How Can Architects Help in a Post Covid-19 World?

How Can Architects Help in a Post Covid-19 World?
Nicholas FaillaJune 25, 2020

The Coronavirus pandemic has brought with it major changes to the way we live, and not just for the short term. Social distancing has become the new social norm. Many of us are working from home. Our social lives have been severely restricted, and when interactions outside our homes are permitted they are modified by; avoiding touching surfaces, maintaining good hygiene, and physically distancing ourselves between one another. If history is anything to go by, major pandemics such as COVID-19 bring with it lasting change in society, ultimately, by design. 

It might be tempting to think that at some point the pandemic will be over and we will go back to life “as normal”. But it’s likely that the “as normal” will never be the same again. One gets the feeling that we will live, work, and socialize differently. Our homes will change, but more so, our workplaces, venues, stores, community spaces, and public institutions & infrastructure, that have direct contact with the wider population regularly. 

As architects, we should recognize this as a challenge and more importantly as an opportunity. We can start thinking differently about how to design spaces in a way that mitigates the health risks that Covid-19 pandemic brought with it, but more broadly, improving our neighborhoods and cities to be better and more resilient for the future.  

Many businesses are now realizing that their staff can work from home and be productive, without negatively impacting on the performance of the company. While there are still issues around a permanent remote working future, this is certainly where we are headed. We will see a shift in the typical workplace environment, from contactless pathways in office buildings to flexible workweeks or staggered start and stop times, with some suggesting there could be a mix between office work for connecting with others and virtual arrangements for the bulk of the day to day tasks.  

There has already been a lot of discussion about the merit of open plan office design and the concept of hot desking. It might be tempting to think simply of providing more square meters per person, but the larger picture is that the cost of building office space is unlikely to change and businesses will no doubt face a challenge of higher rents. Meaning a rethink of the overall need for office space at all, thereby, focusing more on the reuse of these buildings as we move to remote workforces.

The design questions for architects are really about how to reconcile the benefits of human interaction in the workplace with the health risks associated with maintaining adequate social distancing. Design consideration for the selections of materials will need to be thought through. For example, smooth surfaces are easier to clean and maintain. We will need to evaluate new anti-bacterial product technology, the construction & arrangement of tapware, door furniture, lift call buttons etc., the frequency and locations of handwashing & sanitization facilities. Perhaps touchless tech such as infrared controls or voice activation might become more appropriate alternatives to the typical design standards we currently see.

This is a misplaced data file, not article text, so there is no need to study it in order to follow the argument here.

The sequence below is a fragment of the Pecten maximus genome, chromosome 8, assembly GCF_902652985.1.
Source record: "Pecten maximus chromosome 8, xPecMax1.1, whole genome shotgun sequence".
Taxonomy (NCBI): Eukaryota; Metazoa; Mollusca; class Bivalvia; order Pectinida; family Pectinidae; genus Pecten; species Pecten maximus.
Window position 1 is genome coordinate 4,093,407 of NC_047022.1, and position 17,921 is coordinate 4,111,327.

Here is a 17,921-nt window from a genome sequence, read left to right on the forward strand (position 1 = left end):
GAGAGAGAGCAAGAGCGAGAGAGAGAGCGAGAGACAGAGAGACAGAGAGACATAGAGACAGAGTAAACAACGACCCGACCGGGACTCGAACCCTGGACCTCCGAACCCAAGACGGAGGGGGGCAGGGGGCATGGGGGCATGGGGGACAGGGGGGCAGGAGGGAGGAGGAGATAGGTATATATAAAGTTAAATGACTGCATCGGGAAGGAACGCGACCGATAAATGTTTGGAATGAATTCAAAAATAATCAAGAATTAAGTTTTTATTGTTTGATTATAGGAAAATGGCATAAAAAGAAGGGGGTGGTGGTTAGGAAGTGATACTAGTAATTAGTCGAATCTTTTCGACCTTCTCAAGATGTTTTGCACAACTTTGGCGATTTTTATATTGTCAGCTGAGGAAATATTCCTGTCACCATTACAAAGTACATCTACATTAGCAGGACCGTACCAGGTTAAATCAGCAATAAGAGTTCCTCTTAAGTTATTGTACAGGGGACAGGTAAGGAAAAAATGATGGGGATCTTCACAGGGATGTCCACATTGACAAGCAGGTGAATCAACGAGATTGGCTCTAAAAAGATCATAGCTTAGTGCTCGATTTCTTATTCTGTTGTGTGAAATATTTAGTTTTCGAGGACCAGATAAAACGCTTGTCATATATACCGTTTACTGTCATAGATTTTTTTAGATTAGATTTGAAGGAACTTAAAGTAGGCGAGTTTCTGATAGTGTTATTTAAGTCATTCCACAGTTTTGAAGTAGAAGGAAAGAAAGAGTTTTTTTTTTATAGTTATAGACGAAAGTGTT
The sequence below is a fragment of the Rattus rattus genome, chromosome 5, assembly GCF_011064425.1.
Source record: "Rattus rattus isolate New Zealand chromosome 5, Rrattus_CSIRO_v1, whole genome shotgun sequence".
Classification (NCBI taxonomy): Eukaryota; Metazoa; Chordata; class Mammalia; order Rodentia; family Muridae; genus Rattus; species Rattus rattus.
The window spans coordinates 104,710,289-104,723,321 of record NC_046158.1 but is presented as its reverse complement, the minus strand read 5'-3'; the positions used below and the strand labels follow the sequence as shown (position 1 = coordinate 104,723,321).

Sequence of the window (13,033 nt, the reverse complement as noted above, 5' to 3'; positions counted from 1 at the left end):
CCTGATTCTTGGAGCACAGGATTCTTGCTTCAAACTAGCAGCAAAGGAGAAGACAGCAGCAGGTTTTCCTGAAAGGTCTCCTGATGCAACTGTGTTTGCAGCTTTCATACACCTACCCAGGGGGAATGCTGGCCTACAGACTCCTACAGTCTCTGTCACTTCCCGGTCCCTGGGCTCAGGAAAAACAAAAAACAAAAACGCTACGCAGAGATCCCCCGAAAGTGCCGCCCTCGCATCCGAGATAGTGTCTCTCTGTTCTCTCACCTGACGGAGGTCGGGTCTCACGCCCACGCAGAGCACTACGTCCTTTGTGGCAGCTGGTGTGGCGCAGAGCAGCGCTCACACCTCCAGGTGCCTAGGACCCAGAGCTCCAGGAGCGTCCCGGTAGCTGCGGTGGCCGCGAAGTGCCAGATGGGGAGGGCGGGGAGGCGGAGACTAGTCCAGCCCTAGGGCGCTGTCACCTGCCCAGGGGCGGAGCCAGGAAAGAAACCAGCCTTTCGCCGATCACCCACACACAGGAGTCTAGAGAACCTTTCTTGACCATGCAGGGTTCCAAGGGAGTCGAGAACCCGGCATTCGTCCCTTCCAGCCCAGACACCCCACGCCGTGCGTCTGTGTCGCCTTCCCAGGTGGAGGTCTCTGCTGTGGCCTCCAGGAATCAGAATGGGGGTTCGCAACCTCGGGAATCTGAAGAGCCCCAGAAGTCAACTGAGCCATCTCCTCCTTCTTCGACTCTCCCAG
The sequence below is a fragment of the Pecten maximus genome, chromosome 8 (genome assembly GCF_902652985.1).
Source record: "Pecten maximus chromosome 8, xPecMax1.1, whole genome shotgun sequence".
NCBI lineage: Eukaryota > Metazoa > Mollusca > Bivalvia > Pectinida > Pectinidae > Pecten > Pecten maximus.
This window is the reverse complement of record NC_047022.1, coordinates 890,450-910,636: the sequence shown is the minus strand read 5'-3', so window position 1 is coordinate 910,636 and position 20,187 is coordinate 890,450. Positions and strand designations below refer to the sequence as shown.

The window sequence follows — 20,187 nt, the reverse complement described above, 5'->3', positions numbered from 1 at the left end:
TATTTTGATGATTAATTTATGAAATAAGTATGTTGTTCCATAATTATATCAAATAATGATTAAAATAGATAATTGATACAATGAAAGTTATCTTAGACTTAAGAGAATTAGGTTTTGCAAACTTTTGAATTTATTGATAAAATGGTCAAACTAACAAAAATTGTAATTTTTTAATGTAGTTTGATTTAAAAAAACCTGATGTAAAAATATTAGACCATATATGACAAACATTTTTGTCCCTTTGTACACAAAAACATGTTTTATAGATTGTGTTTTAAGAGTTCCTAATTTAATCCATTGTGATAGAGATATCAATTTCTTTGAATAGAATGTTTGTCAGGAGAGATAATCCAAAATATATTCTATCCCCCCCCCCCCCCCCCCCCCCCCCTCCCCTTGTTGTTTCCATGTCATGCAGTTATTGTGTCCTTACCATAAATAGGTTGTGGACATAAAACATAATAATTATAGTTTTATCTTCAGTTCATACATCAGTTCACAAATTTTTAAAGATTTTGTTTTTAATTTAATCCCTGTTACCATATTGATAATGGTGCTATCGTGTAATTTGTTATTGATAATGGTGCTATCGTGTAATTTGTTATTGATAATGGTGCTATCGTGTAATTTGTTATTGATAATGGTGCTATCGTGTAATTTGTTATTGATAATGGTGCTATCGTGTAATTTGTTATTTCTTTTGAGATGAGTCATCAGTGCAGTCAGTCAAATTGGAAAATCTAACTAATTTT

Another phenomenon associated with the Covid-19 pandemic is that restrictions on travel and industry have resulted in less pollution in the world’s densest population centers, where pollution is a major negative environmental factor, as well as a health risk. Whilst not specifically just Coronavirus related, a broader issue of healthier environments presents itself again. People want to feel better about the environments they live in. As we spend 1/3 of our lives at work, safe and beneficial workplaces are important. Therefore, air filtration technology, operable windows coupled with heating/cooling systems will come into stronger focus, along with greenery and integration of outdoor spaces, non-toxic materials, the ability to ride to work, and the appropriate infrastructure to do so.

The typical high-rise office-building model will need to be reviewed. Practicing social distancing puts into question the concept of moving people vertically in a multistorey building using lifts. Travelling to work on crowded public transport poses similar questions. This could be answered by looking at density and decentralisation. 

This “new normal” shift in design cannot just be limited to architectural or engineering fields. There is a great opportunity for urban planning to play a role in reshaping our cities to be safer and healthier environments. There is also the task of implementing policies at a government level to encourage remote working initiatives or move work closer to where we live in - reducing reliance on public transport and personal car travel. These are issues that go beyond the ability of just architects, but must be influenced by the industry as a whole.

Our politicians, planners and local councils need to play their part. Why not look at the way development is controlled? Zoning of land and more flexible planning controls are, at times, an obstacle to allowing cities to evolve and develop in a way that would get us on a path to healthier, more socially inclusive, and prosperous places.

If Covid-19 has taught us anything, it’s that as a society we can do better and we can all play our part.

Article written by:

Nicholas Failla

Nicholas is a content writer and graphic designer who is passionate about cities, architecture, urban planning and sustainable communities.

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